Using The Spanking Effect On The Development Of Our Children

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Using The Spanking Effect On The Development Of Our Children
Disciplining a child is fine, but when has it gone too far?

To Spank Or Not To Spank? Part 2
This week’s newsletter is a continuation of my last newsletter, To Spank Or Not To Spank? Part 1 (http://deborahchelette-wilson.com/blog/to-spank-or-not-to-spank-part-1-2/) in which we discussed violence in society, how children’s thinking differs from adults and the physiological and neurological effects spanking has on our children. In this issue, we’ll take a look at how spanking affects our children’s behavior.

Spanking And Lying
Using spanking as a punishment leads to the repetition, escalation, or alteration of problematic behaviors. The child becomes accustomed to spankings, but is afraid and confused about what the adult is trying to teach about their behavior.

Why do children lie? To avoid punishment. They do this even when they have gotten in trouble before for lying. When we are stressed, our thinking becomes confused and distorted and our short-term memory is suppressed. After a few spankings, the child may be in such a fearful confused place, they cannot rationally remember that lying leads to spankings. So they lie again.

Repercussions Of Spanking
The 2011 article, "Plain Talk About Spanking," by Jordan Riak* offers some insights about spanking:

  1. Spanking can set children up to be easy prey for sexual predators because we are showing them that their bodies are not their own, they belong to their adult caregivers.
  2. Medical science documents that being struck on the bottom can stimulate sexual feelings. A child who is spanked on the buttocks can connect pain, humiliation and sexual arousal together.
  3. The sciatic nerve, which is the largest nerve in the body, is located deep in the buttocks. Spanking can cause bleeding in the muscle that surrounds this nerve which can result in damage to the leg on the side that was injured. The wave of the force exerted can travel up the spinal column and lead to nerve damage, compression, fractures, and/or soft tissue damage to the tailbone, scrum and vertebral bones.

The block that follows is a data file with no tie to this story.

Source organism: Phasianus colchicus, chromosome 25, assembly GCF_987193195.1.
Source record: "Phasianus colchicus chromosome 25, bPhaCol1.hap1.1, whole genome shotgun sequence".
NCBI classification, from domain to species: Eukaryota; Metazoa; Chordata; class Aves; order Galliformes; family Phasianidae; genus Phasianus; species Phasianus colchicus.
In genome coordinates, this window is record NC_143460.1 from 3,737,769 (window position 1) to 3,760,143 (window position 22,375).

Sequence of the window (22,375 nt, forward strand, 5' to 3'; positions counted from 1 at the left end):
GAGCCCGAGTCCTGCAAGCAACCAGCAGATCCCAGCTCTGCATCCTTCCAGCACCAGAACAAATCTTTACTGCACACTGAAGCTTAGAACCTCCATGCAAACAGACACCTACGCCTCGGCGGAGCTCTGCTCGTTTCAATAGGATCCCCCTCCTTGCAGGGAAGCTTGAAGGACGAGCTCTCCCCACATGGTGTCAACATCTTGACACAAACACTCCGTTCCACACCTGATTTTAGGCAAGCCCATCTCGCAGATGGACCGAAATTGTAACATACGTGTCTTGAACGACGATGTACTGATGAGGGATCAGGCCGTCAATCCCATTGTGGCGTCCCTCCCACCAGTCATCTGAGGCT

4. Spanking or slapping children’s hands can cause fractures or dislocations and lead to premature osteoarthritis.
  5. Shaking a child (shaken baby syndrome) can lead to severe brain and spinal cord damage, injury or death.
  6. The chicken and the egg. Which comes first? Problems at home or problems at school? Children who have problems at home have trouble staying still and focusing at school. They get in trouble at school. Their school calls the parents. The child gets in trouble at home. It’s a vicious circle where the child's needs are not met at home or at school.
  7. When parents rely on physical punishment, their children tend to be more aggressive and assaultive. Parents who were attentive, supportive and nonviolent, had children with the lowest incidence of antisocial behavior.
  8. Neuroscience research has proven that experience changes the brain. Spanking and its associated pain and fear, administered by those they love, is a stressful experience for children. Studies have shown that children are not consciously or willfully committing, as many of the behaviors for which they are punished as previously believed.
  9. Corporal punishment in schools has not shown to make schools better. Research shows that schools with the highest rates of corporal punishment are the worst-performing.

The article gives references as to where you can go to find the back-up documentation for the above claims as well as comments from other experts and questions and answers.

Meeting A child’s Needs
The belief has been that you either punish the child, or you let them run wild. This is all-or-nothing thinking. In between is a rich field of new understanding, regarding the power of the parent-child relationship.

Children have needs that only parents and primary caregivers can meet. Contrary to conventional thought, meeting a child’s needs does not make for a spoiled child and ultimately, a selfish adult. Meeting a child’s needs shows them a model of care, compassion and engagement. It teaches them the value of who they are, which will help them to grow up and live the same values. Through this modeling, they will pass care, compassion and engagement to others in their lives (the same as violence is passed on through modeling).

How a child is treated lays the template for their relationship with their self and others. Keep Reading...

More parenting advice from YourTango:

Article contributed by

Deborah Chelette-Wilson

Counselor/Therapist

Soulfull Woman Deborah Chelette-Wilson is a Licensed Professional Counselor, speaker and life coach who has helped many women find that elusive “something missing” in their lives. We are often pulled in so many directions, that it’s difficult to know how to put ourselves on our own To Do list. Deborah offers a 15-minute free life coaching session exclusive to YourTango readers to help you identify what steps you can take to finding a more stress-free and soulfull You.

Location: Winnsboro, TX
Credentials: LPC, NCC
Specialties: Empowering Women
Other Articles/News by Deborah Chelette-Wilson:

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